INNOCENT LIBERTINE, THE Paperback – Sep 1 2004
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About the Author
T. Davis Bunn is an award-winning writer whose growing list of novels demonstrates the scope and diversity of his writing talent. Isabella Bunn has been a vital part of his writing success, and her careful research and attention to detail have left their imprint on nearly every story. Their life abroad has provided much inspiration and information for plots and settings. They live near Oxfordshire, England. Isabella Bunn has been a vital part of her husband's writing success, and her careful research and attention to detail have left their imprint on nearly every story. Their life abroad has provided much inspiration and information for plots and settings. They live near Oxfordshire, England.
Top Customer Reviews
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Her parents use their contacts, influence and affluence to gain her release. However, the subsequent scandal forces Abigail to return to the United States. Though stunned by the reactions of the Ton to her good intentions, Abigail plans to continue her efforts to help the poor chaperoned by the Countess Lillian Houghton, who seeks solace from her own woes.
INNOCENT LIBERTINE is a vivid early nineteenth century character study that looks deeply into two women (more so Abigail than Lillian) as they adapt to new lives trying to tend to the poor. Abigail and Lillian have learned what paves the road to hell (or at least "colonial" exile), but both courageously move on with hopes of helping the impoverished as they feel all good Christians should do. Fans of inspirational Americana tales will appreciate this fine look at an expanding nation through the eyes of the two brave females and Abe, a brilliant intellectual who helps them find the path even as he and Abigail fall in love.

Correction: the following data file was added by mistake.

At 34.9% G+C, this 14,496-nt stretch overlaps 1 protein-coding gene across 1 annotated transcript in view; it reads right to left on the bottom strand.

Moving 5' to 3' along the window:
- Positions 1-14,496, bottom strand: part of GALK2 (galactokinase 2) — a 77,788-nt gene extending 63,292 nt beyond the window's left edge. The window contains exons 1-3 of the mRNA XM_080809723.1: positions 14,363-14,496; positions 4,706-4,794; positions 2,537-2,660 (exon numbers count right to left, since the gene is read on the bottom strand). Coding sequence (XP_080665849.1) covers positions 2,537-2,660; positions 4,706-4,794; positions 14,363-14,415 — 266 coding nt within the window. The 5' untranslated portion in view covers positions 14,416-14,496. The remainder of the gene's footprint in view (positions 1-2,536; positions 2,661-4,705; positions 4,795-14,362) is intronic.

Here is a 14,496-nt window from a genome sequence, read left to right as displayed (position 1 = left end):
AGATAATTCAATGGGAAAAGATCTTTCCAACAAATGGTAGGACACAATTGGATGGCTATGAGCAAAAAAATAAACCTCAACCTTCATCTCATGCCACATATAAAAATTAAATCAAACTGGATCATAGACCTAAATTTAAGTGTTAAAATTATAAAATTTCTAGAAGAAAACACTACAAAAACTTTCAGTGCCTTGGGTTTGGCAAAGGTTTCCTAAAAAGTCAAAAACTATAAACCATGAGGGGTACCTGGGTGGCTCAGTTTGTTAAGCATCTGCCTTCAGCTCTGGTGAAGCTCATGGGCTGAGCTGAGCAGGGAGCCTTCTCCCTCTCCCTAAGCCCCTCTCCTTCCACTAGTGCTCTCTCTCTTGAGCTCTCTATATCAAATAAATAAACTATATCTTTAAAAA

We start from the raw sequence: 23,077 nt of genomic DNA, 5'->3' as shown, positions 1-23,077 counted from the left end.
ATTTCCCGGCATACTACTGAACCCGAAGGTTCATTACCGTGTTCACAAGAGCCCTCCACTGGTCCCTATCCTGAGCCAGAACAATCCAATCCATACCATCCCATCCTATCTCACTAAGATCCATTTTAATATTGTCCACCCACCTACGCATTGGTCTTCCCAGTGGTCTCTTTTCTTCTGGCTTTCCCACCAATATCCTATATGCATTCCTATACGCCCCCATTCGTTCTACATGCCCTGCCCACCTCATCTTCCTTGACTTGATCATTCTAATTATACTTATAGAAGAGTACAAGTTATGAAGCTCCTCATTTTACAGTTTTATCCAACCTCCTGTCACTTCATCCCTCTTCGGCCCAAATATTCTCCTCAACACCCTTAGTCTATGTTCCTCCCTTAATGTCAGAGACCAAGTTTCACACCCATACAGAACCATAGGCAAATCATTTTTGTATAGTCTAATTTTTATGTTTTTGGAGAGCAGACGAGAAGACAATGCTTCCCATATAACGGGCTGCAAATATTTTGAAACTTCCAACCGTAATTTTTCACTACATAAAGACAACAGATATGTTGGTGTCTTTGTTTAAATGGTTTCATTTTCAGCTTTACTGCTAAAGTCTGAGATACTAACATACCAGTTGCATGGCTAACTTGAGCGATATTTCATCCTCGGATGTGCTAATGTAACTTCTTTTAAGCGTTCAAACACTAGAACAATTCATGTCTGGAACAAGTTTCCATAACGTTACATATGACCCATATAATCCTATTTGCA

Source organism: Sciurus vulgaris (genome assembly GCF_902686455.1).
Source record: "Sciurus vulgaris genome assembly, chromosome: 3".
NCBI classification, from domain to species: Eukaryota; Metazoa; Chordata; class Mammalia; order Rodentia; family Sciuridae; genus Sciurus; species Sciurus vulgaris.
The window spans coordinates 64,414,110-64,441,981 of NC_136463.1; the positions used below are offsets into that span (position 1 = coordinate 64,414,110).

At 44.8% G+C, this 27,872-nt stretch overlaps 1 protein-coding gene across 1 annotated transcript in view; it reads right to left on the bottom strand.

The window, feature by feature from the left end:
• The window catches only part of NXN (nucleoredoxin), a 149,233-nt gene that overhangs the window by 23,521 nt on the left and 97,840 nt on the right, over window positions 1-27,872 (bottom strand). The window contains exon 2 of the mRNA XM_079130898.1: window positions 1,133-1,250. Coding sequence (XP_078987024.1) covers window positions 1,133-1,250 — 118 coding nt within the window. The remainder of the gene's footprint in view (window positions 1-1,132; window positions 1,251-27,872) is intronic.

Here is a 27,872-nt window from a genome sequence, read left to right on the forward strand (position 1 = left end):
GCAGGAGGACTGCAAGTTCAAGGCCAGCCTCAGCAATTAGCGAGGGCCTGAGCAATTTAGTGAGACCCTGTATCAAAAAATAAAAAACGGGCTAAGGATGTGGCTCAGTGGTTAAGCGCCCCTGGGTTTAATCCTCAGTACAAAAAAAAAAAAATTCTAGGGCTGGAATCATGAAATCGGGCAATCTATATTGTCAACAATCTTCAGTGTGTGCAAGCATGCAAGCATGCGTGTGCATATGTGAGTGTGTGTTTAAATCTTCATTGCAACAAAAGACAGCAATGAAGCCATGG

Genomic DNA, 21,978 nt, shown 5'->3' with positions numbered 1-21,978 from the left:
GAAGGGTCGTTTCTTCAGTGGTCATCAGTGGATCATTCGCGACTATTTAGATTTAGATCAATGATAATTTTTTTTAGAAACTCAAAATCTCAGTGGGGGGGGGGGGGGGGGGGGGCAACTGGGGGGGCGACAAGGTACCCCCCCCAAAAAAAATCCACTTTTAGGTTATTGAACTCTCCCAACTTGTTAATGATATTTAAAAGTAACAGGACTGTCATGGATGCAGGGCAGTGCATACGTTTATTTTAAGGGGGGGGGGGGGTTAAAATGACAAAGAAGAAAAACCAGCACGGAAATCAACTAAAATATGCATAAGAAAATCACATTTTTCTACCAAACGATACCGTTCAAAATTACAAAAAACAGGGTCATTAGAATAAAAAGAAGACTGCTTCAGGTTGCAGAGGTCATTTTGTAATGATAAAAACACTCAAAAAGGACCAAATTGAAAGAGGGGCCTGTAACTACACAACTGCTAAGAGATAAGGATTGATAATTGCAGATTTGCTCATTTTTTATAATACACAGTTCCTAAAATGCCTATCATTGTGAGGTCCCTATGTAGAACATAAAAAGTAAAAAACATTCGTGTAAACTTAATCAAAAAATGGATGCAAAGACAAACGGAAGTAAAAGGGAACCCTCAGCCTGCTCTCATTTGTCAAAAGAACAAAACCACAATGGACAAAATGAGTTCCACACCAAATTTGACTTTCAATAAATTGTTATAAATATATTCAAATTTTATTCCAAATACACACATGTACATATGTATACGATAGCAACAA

The novel is about the anti-slavery movement in both the US and England, the westward expansion of the United States, a little bit of the political system of the 1800s, but mostly about how forgiveness can change a person's entire outlook on life.
Davis and Isabella Bunn again weave a fascinating and hard to put down tale that mixes well researched historic realities told with all-too-true human missteps and foibles. Let's hope this is but the beginning of a substantial book series.
One of the most compelling things about historical fiction is the idea that the story COULD have taken place this way. It takes well researched historical facts combined with strong, excellent narrative story telling to make an historical fiction novel worth the read. The Innocent Libertine and accompanying books in the Heirs of Acadia series minimally qualify in this. Though entertaining enough to pass the time reading and learning a bit about history and groups of people, the Bunn/Bunn partnership as authors is no match to Oke/Bunn in the least. The first Acadia series beats this one, hands down.
There was good intrigue, touching moments and good highlights of faith. The good guys are good. The bad guys are bad. And there's redemption and forgiveness in the midst :)
There were some things that felt a bit over the top that keep this book from being 5 star, but so far the series looks to be a solid 4 stars, which for me equals VERY enjoyable and ones I'll definitely read again as well as recommend.
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